class Song::Create < Trailblazer::Operation
  step :process!

  def process!(options)
    # do whatever you feel like.

Operations only need to define and implement steps, like the #process! steps. Those steps receive the arguments from the caller.

You cannot instantiate them per design. The only way to invoke them is call. "goes", in: "here")
# same as
Song::Create.(whatever: "goes", in: "here")

Their high degree of encapsulation makes them a replacement for test factories, too.

Learn more.


The Contract Macro, covers the contracts for Trailblazer, they are basically Reform objects that you can define and validate inside an operation. Reform is a fantastic tool for deserializing and validating deeply nested hashes, and then, when valid, writing those to the database using your persistence layer such as ActiveRecord.

# app/concepts/song/contract/create.rb
module Song::Contract
  class Create < Reform::Form
    property :title
    property :length

    validates :title,  length: 2..33
    validates :length, numericality: true

The Contract then gets hooked into the operation. using this Macro.

# app/concepts/song/operation/create.rb
class Song::Create < Trailblazer::Operation
  step Model( Song, :new )
  step Contract::Build( constant: Song::Contract::Create )
  step Contract::Validate()
  step Contract::Persist()

As you can see, using contracts consists of five steps.

Define the contract class (or multiple of them) for the operation. Plug the contract creation into the operation’s pipe using Contract::Build. Run the contract’s validation for the params using Contract::Validate. If successful, write the sane data to the model(s). This will usually happen in the Contract::Persist macro. After the operation has been run, interpret the result. For instance, a controller calling an operation will render a erroring form for invalid input.

Here’s what the result would look like after running the Create operation with invalid data.

result = Song::Create.( title: "A" )
result.success? #=> false
  #=> {:title=>["is too short (minimum is 2 characters)"], :length=>["is not a number"]}


The Contract::Build macro helps you to instantiate the contract. It is both helpful for a complete workflow, or to create the contract, only, without validating it, e.g. when presenting the form.

class Song::New < Trailblazer::Operation
  step Model( Song, :new )
  step Contract::Build( constant: Song::Contract::Create )

This macro will grab the model from options["model"] and pass it into the contract’s constructor. The contract is then saved in options["contract.default"].

result = Song::New.()
result["model"] #=> #<struct Song title=nil, length=nil>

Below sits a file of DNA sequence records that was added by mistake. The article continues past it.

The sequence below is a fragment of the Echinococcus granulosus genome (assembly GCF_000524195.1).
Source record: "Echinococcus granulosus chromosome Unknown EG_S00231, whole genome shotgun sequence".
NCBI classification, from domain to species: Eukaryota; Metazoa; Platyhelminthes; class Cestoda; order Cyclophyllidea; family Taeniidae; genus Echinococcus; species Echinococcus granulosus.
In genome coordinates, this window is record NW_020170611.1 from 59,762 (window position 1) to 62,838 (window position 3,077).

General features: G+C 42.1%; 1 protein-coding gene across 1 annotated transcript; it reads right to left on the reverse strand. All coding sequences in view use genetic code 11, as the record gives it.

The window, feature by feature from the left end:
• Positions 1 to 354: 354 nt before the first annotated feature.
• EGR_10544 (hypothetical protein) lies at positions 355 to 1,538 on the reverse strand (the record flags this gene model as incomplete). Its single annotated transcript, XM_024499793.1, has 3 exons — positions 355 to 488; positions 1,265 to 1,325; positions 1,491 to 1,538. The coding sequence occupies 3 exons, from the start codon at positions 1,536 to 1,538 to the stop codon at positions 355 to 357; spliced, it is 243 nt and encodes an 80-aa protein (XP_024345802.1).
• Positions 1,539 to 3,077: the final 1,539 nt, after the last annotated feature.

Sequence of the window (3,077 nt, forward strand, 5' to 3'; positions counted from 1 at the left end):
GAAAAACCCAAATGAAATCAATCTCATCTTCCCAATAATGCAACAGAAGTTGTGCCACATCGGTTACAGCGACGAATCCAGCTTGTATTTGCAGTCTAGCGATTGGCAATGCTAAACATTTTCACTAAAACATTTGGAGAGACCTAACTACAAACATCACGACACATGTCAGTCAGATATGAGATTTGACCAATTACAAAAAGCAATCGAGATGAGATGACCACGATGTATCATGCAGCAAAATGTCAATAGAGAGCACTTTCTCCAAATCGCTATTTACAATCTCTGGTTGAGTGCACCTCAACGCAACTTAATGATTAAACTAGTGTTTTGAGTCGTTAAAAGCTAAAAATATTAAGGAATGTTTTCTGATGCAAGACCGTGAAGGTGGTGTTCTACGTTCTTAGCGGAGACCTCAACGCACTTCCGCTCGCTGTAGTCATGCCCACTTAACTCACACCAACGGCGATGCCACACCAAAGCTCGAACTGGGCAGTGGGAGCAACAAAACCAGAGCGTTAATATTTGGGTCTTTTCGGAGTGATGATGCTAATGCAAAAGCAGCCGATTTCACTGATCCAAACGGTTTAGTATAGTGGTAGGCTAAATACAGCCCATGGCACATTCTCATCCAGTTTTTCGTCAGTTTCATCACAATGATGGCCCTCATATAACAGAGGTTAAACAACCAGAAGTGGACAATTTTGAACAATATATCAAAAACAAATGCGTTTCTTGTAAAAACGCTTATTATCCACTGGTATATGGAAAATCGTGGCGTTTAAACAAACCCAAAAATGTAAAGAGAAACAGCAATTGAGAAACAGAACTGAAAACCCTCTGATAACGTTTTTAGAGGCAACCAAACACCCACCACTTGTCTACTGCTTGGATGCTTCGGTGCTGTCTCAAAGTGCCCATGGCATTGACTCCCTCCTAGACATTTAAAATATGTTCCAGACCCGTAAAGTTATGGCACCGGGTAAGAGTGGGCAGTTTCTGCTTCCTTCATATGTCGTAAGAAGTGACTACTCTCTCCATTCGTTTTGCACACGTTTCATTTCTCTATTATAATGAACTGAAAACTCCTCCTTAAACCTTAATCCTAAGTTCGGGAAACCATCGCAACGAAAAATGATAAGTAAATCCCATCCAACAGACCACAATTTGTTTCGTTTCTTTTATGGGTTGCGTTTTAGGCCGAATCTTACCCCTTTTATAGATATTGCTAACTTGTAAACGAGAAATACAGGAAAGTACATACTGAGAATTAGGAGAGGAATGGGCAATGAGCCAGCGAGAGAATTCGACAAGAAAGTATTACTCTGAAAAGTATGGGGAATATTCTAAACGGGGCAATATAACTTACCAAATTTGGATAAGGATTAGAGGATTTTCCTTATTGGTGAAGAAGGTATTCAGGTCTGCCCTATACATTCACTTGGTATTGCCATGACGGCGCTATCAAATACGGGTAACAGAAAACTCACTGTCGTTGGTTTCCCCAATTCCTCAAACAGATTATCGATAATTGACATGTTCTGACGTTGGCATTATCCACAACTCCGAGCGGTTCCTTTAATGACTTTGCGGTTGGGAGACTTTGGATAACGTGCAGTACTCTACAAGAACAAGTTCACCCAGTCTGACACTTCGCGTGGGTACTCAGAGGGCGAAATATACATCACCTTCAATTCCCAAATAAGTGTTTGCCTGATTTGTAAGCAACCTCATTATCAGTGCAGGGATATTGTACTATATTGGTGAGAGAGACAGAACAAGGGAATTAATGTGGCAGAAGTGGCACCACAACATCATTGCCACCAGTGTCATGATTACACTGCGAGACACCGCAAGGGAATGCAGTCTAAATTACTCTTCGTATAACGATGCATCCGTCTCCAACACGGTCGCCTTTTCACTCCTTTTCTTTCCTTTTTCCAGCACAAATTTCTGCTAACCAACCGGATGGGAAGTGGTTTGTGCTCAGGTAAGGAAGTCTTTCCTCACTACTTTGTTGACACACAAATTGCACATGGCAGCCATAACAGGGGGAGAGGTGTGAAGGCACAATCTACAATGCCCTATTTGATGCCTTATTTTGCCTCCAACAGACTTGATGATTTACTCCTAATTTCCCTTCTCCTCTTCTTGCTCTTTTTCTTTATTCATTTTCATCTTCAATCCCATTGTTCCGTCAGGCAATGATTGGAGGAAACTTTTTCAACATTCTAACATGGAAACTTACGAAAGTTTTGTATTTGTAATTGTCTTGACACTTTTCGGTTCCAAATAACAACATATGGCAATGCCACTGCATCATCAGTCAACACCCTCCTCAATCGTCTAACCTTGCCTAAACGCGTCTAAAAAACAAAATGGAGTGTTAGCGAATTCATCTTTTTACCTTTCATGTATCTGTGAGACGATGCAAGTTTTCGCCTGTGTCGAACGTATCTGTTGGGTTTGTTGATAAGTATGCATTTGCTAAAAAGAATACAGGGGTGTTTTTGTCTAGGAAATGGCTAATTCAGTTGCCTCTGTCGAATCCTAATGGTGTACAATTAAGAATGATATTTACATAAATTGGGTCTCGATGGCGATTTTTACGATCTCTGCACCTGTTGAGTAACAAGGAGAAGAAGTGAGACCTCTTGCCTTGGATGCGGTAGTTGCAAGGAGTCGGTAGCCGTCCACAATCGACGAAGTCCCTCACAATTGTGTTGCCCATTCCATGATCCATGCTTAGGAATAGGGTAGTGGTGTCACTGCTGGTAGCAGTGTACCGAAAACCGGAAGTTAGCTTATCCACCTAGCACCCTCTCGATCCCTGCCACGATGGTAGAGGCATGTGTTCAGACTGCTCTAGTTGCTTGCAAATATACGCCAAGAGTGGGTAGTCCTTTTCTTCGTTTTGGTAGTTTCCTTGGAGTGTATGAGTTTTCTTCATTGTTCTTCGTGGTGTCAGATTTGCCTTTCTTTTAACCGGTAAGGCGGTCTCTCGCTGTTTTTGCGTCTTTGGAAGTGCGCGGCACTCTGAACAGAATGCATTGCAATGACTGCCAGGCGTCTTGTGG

#=> #<Song::Contract::Create model=#<struct Song title=nil, length=nil>>

The Build macro accepts the :name option to change the name from default.


The Contract::Validate macro is responsible for validating the incoming params against its contract. That means you have to use Contract::Build beforehand, or create the contract yourself. The macro will then grab the params and throw then into the contract’s validate (or call) method.

class Song::ValidateOnly < Trailblazer::Operation
  step Model( Song, :new )
  step Contract::Build( constant: Song::Contract::Create )
  step Contract::Validate()

Depending on the outcome of the validation, it either stays on the right track, or deviates to left, skipping the remaining steps.

result = Song::ValidateOnly.({}) # empty params
result.success? #=> false

Note that Validate really only validates the contract, nothing is written to the model, yet. You need to push data to the model manually, e.g. with Contract::Persist.

result = Song::ValidateOnly.({ title: "Rising Force", length: 13 })

result.success? #=> true
result["model"] #=> #<struct Song title=nil, length=nil>
result["contract.default"].title #=> "Rising Force"

Validate will use options["params"] as the input. You can change the nesting with the :key option.

Internally, this macro will simply call Form#validate on the Reform object.

Note: Reform comes with sophisticated deserialization semantics for nested forms, it might be worth reading a bit about Reform to fully understand what you can do in the Validate step.


Per default, Contract::Validate will use options["params"] as the data to be validated. Use the key: option if you want to validate a nested hash from the original params structure.

class Song::Create < Trailblazer::Operation
  step Model( Song, :new )
  step Contract::Build( constant: Song::Contract::Create )
  step Contract::Validate( key: "song" )
  step Contract::Persist( )

This automatically extracts the nested "song" hash.

result = Song::Create.({ "song" => { title: "Rising Force", length: 13 } })
result.success? #=> true